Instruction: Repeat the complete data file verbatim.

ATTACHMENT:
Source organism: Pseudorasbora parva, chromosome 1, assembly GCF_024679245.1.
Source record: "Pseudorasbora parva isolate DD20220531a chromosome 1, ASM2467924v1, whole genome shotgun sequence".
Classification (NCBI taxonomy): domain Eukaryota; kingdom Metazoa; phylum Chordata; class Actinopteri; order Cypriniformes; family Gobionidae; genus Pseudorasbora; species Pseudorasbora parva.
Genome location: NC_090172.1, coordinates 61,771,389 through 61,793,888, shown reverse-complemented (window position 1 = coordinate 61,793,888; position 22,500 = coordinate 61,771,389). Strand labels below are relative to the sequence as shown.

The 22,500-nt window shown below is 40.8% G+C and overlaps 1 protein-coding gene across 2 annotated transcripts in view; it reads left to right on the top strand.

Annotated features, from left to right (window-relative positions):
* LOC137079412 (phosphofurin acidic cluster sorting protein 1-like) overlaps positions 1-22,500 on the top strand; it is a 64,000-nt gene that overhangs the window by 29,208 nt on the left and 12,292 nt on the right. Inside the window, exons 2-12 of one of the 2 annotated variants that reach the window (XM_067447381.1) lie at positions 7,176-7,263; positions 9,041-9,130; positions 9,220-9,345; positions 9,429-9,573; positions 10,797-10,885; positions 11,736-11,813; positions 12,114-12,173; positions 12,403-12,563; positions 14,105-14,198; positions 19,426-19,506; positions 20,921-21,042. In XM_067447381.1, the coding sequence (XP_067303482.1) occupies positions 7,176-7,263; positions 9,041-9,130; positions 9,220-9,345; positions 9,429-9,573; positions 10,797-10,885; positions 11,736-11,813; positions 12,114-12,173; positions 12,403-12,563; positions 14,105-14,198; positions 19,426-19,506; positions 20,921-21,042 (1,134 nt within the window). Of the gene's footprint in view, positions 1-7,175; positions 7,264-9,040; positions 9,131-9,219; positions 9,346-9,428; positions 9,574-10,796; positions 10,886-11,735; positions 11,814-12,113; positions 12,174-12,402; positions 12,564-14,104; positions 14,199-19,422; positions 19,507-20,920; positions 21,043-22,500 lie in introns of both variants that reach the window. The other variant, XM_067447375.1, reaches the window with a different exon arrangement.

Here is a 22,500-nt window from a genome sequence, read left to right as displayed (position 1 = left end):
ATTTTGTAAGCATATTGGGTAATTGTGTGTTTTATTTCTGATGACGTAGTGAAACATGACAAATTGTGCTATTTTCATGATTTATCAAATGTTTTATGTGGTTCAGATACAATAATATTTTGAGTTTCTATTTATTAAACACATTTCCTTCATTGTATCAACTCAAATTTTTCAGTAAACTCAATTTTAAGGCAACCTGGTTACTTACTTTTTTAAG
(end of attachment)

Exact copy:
Source organism: Pseudorasbora parva, chromosome 1, assembly GCF_024679245.1.
Source record: "Pseudorasbora parva isolate DD20220531a chromosome 1, ASM2467924v1, whole genome shotgun sequence".
Classification (NCBI taxonomy): domain Eukaryota; kingdom Metazoa; phylum Chordata; class Actinopteri; order Cypriniformes; family Gobionidae; genus Pseudorasbora; species Pseudorasbora parva.
Genome location: NC_090172.1, coordinates 61,771,389 through 61,793,888, shown reverse-complemented (window position 1 = coordinate 61,793,888; position 22,500 = coordinate 61,771,389). Strand labels below are relative to the sequence as shown.

The 22,500-nt window shown below is 40.8% G+C and overlaps 1 protein-coding gene across 2 annotated transcripts in view; it reads left to right on the top strand.

Annotated features, from left to right (window-relative positions):
* LOC137079412 (phosphofurin acidic cluster sorting protein 1-like) overlaps positions 1-22,500 on the top strand; it is a 64,000-nt gene that overhangs the window by 29,208 nt on the left and 12,292 nt on the right. Inside the window, exons 2-12 of one of the 2 annotated variants that reach the window (XM_067447381.1) lie at positions 7,176-7,263; positions 9,041-9,130; positions 9,220-9,345; positions 9,429-9,573; positions 10,797-10,885; positions 11,736-11,813; positions 12,114-12,173; positions 12,403-12,563; positions 14,105-14,198; positions 19,426-19,506; positions 20,921-21,042. In XM_067447381.1, the coding sequence (XP_067303482.1) occupies positions 7,176-7,263; positions 9,041-9,130; positions 9,220-9,345; positions 9,429-9,573; positions 10,797-10,885; positions 11,736-11,813; positions 12,114-12,173; positions 12,403-12,563; positions 14,105-14,198; positions 19,426-19,506; positions 20,921-21,042 (1,134 nt within the window). Of the gene's footprint in view, positions 1-7,175; positions 7,264-9,040; positions 9,131-9,219; positions 9,346-9,428; positions 9,574-10,796; positions 10,886-11,735; positions 11,814-12,113; positions 12,174-12,402; positions 12,564-14,104; positions 14,199-19,422; positions 19,507-20,920; positions 21,043-22,500 lie in introns of both variants that reach the window. The other variant, XM_067447375.1, reaches the window with a different exon arrangement.

Here is a 22,500-nt window from a genome sequence, read left to right as displayed (position 1 = left end):
ATTTTGTAAGCATATTGGGTAATTGTGTGTTTTATTTCTGATGACGTAGTGAAACATGACAAATTGTGCTATTTTCATGATTTATCAAATGTTTTATGTGGTTCAGATACAATAATATTTTGAGTTTCTATTTATTAAACACATTTCCTTCATTGTATCAACTCAAATTTTTCAGTAAACTCAATTTTAAGGCAACCTGGTTACTTACTTTTTTAAG